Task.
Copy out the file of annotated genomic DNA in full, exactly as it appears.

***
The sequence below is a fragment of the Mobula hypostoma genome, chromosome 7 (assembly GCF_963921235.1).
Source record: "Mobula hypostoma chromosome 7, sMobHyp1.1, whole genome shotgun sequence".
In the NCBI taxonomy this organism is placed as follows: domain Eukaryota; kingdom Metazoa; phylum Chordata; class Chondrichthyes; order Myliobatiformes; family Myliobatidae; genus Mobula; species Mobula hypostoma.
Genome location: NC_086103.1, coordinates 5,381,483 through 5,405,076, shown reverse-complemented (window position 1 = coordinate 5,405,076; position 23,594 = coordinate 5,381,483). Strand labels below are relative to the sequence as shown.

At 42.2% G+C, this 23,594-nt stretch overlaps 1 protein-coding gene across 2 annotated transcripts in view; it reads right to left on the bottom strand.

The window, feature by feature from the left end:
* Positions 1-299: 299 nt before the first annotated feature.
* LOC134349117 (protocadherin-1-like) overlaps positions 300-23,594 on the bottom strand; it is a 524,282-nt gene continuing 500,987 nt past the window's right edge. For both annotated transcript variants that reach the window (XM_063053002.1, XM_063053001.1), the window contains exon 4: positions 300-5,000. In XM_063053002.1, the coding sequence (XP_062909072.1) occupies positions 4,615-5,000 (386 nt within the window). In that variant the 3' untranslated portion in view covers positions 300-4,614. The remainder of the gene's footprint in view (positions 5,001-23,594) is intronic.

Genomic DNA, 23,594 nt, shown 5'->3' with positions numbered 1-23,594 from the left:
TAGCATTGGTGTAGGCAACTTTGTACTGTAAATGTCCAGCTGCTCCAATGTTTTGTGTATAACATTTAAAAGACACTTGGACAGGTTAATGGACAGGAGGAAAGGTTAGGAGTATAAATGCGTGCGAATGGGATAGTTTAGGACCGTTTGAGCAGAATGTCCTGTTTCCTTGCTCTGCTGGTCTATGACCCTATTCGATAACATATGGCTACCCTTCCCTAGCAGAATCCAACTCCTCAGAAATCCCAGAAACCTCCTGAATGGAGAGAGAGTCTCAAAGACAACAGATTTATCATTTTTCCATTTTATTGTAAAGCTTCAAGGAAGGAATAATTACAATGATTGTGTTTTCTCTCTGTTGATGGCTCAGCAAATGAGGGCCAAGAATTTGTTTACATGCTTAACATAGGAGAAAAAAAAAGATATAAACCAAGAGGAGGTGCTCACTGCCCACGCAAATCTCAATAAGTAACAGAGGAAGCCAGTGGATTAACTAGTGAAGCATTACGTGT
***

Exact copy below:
The sequence below is a fragment of the Mobula hypostoma genome, chromosome 7 (assembly GCF_963921235.1).
Source record: "Mobula hypostoma chromosome 7, sMobHyp1.1, whole genome shotgun sequence".
In the NCBI taxonomy this organism is placed as follows: domain Eukaryota; kingdom Metazoa; phylum Chordata; class Chondrichthyes; order Myliobatiformes; family Myliobatidae; genus Mobula; species Mobula hypostoma.
Genome location: NC_086103.1, coordinates 5,381,483 through 5,405,076, shown reverse-complemented (window position 1 = coordinate 5,405,076; position 23,594 = coordinate 5,381,483). Strand labels below are relative to the sequence as shown.

At 42.2% G+C, this 23,594-nt stretch overlaps 1 protein-coding gene across 2 annotated transcripts in view; it reads right to left on the bottom strand.

The window, feature by feature from the left end:
* Positions 1-299: 299 nt before the first annotated feature.
* LOC134349117 (protocadherin-1-like) overlaps positions 300-23,594 on the bottom strand; it is a 524,282-nt gene continuing 500,987 nt past the window's right edge. For both annotated transcript variants that reach the window (XM_063053002.1, XM_063053001.1), the window contains exon 4: positions 300-5,000. In XM_063053002.1, the coding sequence (XP_062909072.1) occupies positions 4,615-5,000 (386 nt within the window). In that variant the 3' untranslated portion in view covers positions 300-4,614. The remainder of the gene's footprint in view (positions 5,001-23,594) is intronic.

Genomic DNA, 23,594 nt, shown 5'->3' with positions numbered 1-23,594 from the left:
TAGCATTGGTGTAGGCAACTTTGTACTGTAAATGTCCAGCTGCTCCAATGTTTTGTGTATAACATTTAAAAGACACTTGGACAGGTTAATGGACAGGAGGAAAGGTTAGGAGTATAAATGCGTGCGAATGGGATAGTTTAGGACCGTTTGAGCAGAATGTCCTGTTTCCTTGCTCTGCTGGTCTATGACCCTATTCGATAACATATGGCTACCCTTCCCTAGCAGAATCCAACTCCTCAGAAATCCCAGAAACCTCCTGAATGGAGAGAGAGTCTCAAAGACAACAGATTTATCATTTTTCCATTTTATTGTAAAGCTTCAAGGAAGGAATAATTACAATGATTGTGTTTTCTCTCTGTTGATGGCTCAGCAAATGAGGGCCAAGAATTTGTTTACATGCTTAACATAGGAGAAAAAAAAAGATATAAACCAAGAGGAGGTGCTCACTGCCCACGCAAATCTCAATAAGTAACAGAGGAAGCCAGTGGATTAACTAGTGAAGCATTACGTGT